[caption id="attachment_122357" align="aligncenter" width="720"] "Lent: What does God really want?" by Melanie Jean Juneau (CatholicMom.com) Scene from the movie Judith of Bethulia [Public domain], via Wikimedia Commons[/caption]
In these first days of Lent, the Church shows us exactly how God wants us to  pray, fast, serve His people and worship Him.

The words from Isaiah 58:1-9 are like brilliant beams of light, cutting through any false notions we might have about this season of repentance that we call Lent. Often we tend to think of Lent as a time to share in the suffering of Christ yet when we do so, we become morose and end up centering more on our own sacrificial devotions than on God.

[tweet "Purpose of sacrifice in #Lent is only to better connect to God and those in need. By @mjmjuneau"]

Lent is a time to get rid of the flub in our lives but only so we are able to connect more to the Heart of our Beloved, more on the people around us who are in need. Lent is not an excuse for dramatic acts of fasting by wearing sackcloth and ashes, figuratively or literally. As Isaiah says:

Is this the manner of fasting I wish,
of keeping a day of penance:
That a man bow his head like a reed
and lie in sackcloth and ashes?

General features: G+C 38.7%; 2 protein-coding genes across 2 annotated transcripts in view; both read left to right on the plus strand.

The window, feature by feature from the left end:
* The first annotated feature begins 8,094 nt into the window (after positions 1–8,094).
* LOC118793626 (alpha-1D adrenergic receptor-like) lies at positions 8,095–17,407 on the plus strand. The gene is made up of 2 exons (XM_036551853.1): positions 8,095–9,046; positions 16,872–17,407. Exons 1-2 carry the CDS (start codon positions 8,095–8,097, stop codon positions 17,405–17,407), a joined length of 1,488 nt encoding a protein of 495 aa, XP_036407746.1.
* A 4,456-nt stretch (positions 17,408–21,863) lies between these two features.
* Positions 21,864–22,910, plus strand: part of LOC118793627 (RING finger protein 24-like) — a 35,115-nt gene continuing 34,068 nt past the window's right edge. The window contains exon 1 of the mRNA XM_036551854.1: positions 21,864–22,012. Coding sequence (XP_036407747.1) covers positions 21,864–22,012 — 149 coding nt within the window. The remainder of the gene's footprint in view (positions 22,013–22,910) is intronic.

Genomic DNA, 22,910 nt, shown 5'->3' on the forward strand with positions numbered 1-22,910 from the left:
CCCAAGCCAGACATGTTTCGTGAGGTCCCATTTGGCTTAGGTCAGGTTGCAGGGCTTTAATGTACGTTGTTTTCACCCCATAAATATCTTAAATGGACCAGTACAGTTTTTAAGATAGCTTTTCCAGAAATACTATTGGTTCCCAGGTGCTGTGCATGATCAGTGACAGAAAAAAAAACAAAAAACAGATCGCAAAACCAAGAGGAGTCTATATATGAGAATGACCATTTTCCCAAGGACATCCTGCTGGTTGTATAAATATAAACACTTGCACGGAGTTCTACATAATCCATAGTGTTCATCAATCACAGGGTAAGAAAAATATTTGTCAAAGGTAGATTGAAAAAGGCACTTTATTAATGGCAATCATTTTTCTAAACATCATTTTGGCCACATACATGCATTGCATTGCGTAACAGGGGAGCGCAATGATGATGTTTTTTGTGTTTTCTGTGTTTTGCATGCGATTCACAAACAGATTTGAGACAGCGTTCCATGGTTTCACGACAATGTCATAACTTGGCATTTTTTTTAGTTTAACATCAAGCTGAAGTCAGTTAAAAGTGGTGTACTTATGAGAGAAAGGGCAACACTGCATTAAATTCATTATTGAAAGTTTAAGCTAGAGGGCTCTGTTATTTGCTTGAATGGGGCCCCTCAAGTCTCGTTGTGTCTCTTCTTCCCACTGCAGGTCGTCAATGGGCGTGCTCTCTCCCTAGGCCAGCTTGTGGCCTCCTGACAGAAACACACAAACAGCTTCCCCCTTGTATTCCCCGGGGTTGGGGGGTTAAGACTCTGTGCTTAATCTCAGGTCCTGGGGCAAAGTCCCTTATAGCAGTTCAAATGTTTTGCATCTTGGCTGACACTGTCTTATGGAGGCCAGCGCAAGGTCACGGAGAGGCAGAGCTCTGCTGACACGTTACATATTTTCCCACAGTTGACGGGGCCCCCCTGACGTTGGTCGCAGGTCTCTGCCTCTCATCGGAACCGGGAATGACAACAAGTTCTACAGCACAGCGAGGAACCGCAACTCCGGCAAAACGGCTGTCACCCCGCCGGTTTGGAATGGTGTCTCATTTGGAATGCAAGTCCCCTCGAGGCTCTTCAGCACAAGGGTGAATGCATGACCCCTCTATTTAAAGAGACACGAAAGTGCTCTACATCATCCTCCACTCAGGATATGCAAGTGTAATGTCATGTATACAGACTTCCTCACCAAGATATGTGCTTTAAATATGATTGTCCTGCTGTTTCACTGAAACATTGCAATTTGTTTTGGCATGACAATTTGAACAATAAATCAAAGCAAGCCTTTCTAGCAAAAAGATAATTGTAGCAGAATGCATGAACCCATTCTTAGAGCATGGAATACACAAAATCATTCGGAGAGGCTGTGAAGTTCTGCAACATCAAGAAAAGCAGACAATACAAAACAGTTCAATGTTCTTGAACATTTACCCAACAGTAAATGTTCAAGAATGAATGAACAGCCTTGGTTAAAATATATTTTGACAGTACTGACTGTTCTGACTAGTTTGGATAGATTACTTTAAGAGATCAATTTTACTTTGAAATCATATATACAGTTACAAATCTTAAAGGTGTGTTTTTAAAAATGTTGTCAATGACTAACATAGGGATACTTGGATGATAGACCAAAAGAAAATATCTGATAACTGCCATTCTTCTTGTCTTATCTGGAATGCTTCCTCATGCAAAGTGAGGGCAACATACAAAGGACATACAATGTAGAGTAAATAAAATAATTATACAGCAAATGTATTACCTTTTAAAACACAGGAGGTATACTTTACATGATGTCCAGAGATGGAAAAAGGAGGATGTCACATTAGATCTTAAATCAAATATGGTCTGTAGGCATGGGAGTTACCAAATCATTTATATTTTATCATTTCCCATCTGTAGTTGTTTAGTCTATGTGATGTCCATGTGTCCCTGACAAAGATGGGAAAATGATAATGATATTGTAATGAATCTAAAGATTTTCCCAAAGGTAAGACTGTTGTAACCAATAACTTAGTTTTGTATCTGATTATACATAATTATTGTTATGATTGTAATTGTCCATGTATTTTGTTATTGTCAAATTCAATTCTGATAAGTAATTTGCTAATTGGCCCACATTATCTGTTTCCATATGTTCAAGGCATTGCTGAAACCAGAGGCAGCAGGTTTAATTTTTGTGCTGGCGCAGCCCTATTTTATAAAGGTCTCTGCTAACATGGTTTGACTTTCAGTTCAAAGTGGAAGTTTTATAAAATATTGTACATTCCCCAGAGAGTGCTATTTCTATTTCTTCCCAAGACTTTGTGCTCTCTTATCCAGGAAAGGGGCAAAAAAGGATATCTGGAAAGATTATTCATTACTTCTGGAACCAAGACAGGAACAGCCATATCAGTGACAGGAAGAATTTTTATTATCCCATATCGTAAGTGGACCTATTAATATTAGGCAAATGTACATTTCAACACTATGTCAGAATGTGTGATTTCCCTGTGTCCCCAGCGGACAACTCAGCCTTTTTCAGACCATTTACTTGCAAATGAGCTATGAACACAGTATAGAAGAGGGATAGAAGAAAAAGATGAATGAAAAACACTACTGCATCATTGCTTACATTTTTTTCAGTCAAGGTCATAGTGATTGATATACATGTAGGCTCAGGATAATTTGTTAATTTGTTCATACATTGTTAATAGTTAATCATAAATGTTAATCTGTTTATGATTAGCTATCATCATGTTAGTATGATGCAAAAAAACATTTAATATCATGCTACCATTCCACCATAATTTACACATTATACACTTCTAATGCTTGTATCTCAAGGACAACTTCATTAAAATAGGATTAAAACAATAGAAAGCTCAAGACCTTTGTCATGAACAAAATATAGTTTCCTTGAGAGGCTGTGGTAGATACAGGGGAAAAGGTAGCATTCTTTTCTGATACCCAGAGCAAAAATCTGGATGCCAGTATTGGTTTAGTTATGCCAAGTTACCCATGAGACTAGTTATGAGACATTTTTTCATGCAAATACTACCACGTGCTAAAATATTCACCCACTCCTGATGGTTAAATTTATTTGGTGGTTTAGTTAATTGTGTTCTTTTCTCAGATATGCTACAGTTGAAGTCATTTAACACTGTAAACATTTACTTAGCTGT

Do you call this a fast,
a day acceptable to the LORD?

 God answers this rhetorical question with a resounding, “NO.”

Our Father is not interested in such spectacles which simply focus on ourselves and our sins. As mortals, we are all the same. As St. Paul says, “All have sinned and fallen short of the glory of God” (Romans: 3:23). This fact is a given. The truly repentant man, the sort of man who is acceptable to God, is described in today’s Psalm.

A repentant man is contrite, humbly acknowledging his sin in simplicity, trusting more in God’s mercy than any of his own heroic acts of supposed repentance. It is God alone who washes us from guilt, who cleanses us from sin. He is not concerned with mere outer actions of repentance like sacrifices but on our inner attitude. Only a humble and contrite heart will do.

Not only is God looking for an attitude of true humility but He desires positive actions. We all fall into the dubious habit of asking, "So, what are you giving up for Lent this year?" Wrong question, folks. Isaiah is quite clear,

This, rather, is the fasting that I wish:
releasing those bound unjustly,
untying the thongs of the yoke;
Setting free the oppressed,
breaking every yoke;
Sharing your bread with the hungry,
sheltering the oppressed and the homeless;
Clothing the naked when you see them,
and not turning your back on your own.

And then the scripture breaks into words of glorious joy, inspiring hope in all of us mere humans because positive acts of mercy, love and concern shine like beacons of light in this world of ours. God will then forgive us and vindicate us. He will answer our prayers with mercy because we have shown mercy in positive acts of love and concern to those in need.

In these first days of Lent, the Church shows us exactly how God wants us to pray, fast, serve His people and worship Him. 

Copyright 2017 Melanie Jean Juneau